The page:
The possibility of temporarily reducing workers’ working time or temporarily suspending employment contracts for economic, technical, organisational or production reasons is retained. The changes introduced by the Reform regarding this well-known form of ERTE is aimed at easing its processing and flexibility, reducing the minimum consultation period.

  • ERTE due to temporary force majeure

The temporary reduction of working hours or the suspension of contracts due to temporary force majeure (an outside, extraordinary event, independent of the will of the employer), is developed, and certain requirements in relation to those in force to date have been amended, albeit upholding a flexible procedure in line with that applied during the pandemic.

  • ERTE due to an impediment or limitation

This is an ERTE due to temporary force majeure determined by impediments or limitations placed on the company’s ordinary or normal activity as a result of a decision taken by an authority with jurisdiction. The procedure provided for the ERTE due to temporary force majeure will be applied to these, except for certain requirements.

Some common rules are established regarding these current ERTEs [AJ September 2021]. During the period of application of the redundancy plan, (a) the company may apply and disapply it to workers based on a change in those circumstances indicated as a reason justifying the measures and, (b), overtime may not be worked, nor may new procedures for outsourcing the activity be undertaken, or new employment contracts arranged.

  • “Structural ERTE” or RED Mechanism

Through a novel and, for the moment, somewhat complicated, RED mechanism, companies will be allowed to request reductions in working time and/or the suspension of the workers’ contracts (as with a “structural ERTE”). The Mechanism will be activated by the Council of Ministers and, subsequently, companies may apply to the aforementioned Council to avail themselves of the reduction or suspension, with the aim of avoiding contractual terminations, under two headings:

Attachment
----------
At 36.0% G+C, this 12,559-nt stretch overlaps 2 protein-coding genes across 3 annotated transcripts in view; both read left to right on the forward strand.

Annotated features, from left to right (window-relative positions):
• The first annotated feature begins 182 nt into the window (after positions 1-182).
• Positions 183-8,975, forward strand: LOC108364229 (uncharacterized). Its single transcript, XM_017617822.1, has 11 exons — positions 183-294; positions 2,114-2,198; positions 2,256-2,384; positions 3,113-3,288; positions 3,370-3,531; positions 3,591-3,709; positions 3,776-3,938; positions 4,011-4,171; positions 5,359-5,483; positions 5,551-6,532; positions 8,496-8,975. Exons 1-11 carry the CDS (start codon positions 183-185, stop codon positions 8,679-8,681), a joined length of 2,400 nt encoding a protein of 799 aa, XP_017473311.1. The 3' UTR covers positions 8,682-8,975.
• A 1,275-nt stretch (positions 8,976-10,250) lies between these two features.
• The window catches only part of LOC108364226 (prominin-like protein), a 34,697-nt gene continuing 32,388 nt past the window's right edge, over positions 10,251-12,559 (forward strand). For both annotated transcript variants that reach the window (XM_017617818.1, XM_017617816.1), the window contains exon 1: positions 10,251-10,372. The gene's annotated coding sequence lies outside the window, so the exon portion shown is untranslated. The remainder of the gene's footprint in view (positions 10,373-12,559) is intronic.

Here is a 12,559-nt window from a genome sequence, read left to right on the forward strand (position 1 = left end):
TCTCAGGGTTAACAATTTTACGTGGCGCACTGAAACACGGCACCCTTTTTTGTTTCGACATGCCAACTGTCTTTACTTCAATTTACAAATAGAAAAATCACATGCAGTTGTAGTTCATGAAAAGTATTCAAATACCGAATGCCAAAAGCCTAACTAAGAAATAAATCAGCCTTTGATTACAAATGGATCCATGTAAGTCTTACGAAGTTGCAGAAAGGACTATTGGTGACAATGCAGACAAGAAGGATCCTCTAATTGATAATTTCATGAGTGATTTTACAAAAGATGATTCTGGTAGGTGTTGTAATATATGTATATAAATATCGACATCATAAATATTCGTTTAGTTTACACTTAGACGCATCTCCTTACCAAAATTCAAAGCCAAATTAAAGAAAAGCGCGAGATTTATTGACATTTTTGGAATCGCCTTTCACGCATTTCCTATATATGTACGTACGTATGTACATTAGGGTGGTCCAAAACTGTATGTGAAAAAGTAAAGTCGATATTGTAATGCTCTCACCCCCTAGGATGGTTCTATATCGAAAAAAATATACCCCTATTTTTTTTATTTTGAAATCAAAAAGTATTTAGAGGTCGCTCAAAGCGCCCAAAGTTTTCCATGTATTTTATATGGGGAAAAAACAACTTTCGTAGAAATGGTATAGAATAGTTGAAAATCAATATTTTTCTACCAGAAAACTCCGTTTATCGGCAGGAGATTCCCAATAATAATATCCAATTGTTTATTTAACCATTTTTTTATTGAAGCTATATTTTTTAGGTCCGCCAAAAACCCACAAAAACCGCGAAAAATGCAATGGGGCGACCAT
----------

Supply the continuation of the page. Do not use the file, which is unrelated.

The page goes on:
• Cyclical: When there is a general macroeconomic situation that means adopting additional stabilisation tools is advisable, with a maximum duration of one year.
    • Sectoral: When in a certain activity sector or sectors there are permanent changes giving rise to the requirement for requalification and professional transition processes for workers, with a maximum initial duration of one year, and the possibility of two six-month extensions.

 

IV. OTHER RELEVANT CHANGES

  • Disappearance of the internship contract and reform of training contracts, there will be a distinction between alternating training contracts and those directed at obtaining professional practice experience.
  • Promoting discontinuous fixed term contracts, by broadening their purpose and better defining their formal requirements.
  • Reforming the General Social Security Law penalising short-term contracts in terms of contributions.
  • Increasing the amounts of penalties imposed in cases of employment contract fraud and treating each contract individually, setting an infringement for each of the workers affected.
  • Defining new infringements for monitoring during ERTEs to comply with the prohibition on contracting and outsourcing.